Avoid staff meetings. These are like planning meetings, but they occur regularly and when you miss one, nobody really cares (especially if there are more than 4 people). Only attend them occasionally as you work with these people everyday anyway, it’s not like you don’t know what is going on. Email your boss on a regular basis with your activity and you can plan something more productive during that time.
HOW TO GET OUT OF A MEETING
The tongue in cheek part really goes here. I’ll bet there are folks out there far more creative about this than me.
My favorite methods are to have a customer who needs you. They are your business and that overrides almost everything. Even your boss can’t deny this.
Pre-plan an emergency. I occasionally had another employee phone or knock on the door to call me out (email or text isn’t as good as that is not public enough) to get you out of a meeting. The trick is to never return. You’ll get the notes anyway, I promise. Since I worked with the press and analysts, I sometimes had a co-worker say that a reporter needed me right now. They were my customer and no one could say no. Many times there was no real emergency even if the press did call, it was the best and most efficient use of my time to leave the meeting so as to be actually working instead of being at a meeting. I usually dealt with the press immediately unless I had to do some digging to get back to them.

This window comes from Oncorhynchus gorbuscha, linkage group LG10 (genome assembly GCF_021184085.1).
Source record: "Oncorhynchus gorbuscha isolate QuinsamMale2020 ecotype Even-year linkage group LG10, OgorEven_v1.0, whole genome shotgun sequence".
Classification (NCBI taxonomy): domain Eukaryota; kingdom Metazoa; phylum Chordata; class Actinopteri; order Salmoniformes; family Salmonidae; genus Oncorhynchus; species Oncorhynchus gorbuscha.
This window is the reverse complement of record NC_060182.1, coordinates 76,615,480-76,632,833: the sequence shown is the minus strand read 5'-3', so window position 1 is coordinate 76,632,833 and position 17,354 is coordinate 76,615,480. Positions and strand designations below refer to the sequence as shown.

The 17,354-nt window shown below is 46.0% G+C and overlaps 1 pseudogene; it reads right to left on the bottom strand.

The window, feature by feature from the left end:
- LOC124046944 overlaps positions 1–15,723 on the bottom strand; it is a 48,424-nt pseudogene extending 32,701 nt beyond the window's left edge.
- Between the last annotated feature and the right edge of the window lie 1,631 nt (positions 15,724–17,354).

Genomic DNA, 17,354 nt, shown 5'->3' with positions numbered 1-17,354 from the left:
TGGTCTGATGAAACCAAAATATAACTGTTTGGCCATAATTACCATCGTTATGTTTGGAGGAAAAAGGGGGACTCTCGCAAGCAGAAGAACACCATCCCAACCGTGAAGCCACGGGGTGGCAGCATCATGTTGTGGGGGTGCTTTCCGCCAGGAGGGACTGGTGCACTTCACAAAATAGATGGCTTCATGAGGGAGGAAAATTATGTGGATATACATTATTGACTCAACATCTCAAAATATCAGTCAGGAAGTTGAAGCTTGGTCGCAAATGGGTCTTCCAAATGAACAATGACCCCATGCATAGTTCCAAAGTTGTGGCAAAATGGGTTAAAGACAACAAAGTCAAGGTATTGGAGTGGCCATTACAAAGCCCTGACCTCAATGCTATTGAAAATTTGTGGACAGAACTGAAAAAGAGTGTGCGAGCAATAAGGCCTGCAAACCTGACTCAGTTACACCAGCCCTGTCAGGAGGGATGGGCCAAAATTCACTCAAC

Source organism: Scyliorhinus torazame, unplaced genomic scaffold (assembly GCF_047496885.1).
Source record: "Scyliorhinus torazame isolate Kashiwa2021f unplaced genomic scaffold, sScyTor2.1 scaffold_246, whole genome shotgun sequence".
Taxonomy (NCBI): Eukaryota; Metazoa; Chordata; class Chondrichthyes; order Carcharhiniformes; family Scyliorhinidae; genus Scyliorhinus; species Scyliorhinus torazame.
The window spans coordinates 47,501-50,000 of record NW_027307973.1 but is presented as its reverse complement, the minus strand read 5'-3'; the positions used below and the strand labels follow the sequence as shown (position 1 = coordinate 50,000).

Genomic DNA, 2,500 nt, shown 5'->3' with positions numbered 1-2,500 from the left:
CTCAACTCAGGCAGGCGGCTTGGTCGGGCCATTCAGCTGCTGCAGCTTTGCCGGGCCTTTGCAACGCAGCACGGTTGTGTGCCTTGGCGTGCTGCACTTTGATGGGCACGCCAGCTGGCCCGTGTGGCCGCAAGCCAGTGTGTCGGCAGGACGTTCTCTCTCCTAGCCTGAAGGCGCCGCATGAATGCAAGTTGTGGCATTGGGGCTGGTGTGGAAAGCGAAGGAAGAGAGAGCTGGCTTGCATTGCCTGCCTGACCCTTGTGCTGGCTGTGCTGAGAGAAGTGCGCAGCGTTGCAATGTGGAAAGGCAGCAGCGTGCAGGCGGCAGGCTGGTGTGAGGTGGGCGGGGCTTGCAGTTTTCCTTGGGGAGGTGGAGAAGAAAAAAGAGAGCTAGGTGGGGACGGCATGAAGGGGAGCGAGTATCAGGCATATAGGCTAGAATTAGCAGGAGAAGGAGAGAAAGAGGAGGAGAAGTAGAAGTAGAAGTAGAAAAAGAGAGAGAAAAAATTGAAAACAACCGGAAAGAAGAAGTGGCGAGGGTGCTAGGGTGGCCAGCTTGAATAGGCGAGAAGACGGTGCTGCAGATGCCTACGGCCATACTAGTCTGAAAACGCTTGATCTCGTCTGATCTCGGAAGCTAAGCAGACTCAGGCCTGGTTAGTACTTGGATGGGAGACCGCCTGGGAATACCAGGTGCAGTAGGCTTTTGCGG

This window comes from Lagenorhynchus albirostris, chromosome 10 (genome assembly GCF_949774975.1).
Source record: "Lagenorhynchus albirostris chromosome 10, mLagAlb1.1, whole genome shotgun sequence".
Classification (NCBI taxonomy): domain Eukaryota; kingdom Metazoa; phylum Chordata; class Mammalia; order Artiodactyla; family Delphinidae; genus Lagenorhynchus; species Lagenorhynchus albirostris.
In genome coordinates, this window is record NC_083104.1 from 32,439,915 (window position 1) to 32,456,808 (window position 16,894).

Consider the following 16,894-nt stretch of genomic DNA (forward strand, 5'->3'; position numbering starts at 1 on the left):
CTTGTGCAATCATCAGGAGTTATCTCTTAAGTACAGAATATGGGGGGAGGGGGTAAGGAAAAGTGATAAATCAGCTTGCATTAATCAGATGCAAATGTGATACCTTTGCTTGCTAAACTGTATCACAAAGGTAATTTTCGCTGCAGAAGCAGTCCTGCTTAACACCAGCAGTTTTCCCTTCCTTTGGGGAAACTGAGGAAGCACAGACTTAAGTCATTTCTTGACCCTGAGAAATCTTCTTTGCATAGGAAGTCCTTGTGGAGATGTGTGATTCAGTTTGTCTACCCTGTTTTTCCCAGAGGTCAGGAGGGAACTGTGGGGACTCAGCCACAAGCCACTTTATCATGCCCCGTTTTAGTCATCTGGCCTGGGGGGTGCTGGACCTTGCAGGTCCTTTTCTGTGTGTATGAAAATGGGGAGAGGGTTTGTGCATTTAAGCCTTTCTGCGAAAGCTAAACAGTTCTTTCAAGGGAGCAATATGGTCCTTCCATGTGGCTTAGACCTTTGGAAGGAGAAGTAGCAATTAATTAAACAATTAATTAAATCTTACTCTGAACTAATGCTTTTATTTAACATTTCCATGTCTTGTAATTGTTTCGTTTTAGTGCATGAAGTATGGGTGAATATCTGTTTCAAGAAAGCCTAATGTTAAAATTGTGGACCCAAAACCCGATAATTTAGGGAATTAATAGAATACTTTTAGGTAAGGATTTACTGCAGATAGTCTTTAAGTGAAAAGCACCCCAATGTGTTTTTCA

Attend meetings by phone if possible. You can always put the phone on mute and get your real work done, or surf the web or watch TV, which is usually just as productive. It’s easier to go to the bathroom, which brings me to…
Go to the bathroom. Offer to get a water to others when you go, then take as much time reading the sports page in the stall as you can. You are just as productive as listening to someone prattle on about their project.
Send your meeting information in by proxy. See above where someone is willing to talk. Give them your results or input so you don’t have to be there.
THE KIND OF MEETING TO HAVE
I realize that some meetings are necessary, so I understand that it’s the only way to get some things done. For the other majority of the time, see above.
The best meeting is a hall meeting. You run into the person you need help from and in 5 minutes, you’ve explained your need, what they can do and your time frame for doing it. Problem solved.
I also recommend having meetings with introverts and/or men. They don’t like to talk much (most of them) and want to get it over as quickly as you do. Attire requirements are less of a priority as is small talk.
Here is the net net, don’t go to a meeting if you don’t have to, get out early if at all possible and above all, don’t speak unless you have no option. Consider it a victory if you don’t attend, or a minor victory if you have to attend but don’t come out with anyone else’s work. You are a complete failure if you open your mouth and double your workload on something that is not tangential to your job or career. Enjoy your job more by having the time to actually be productive.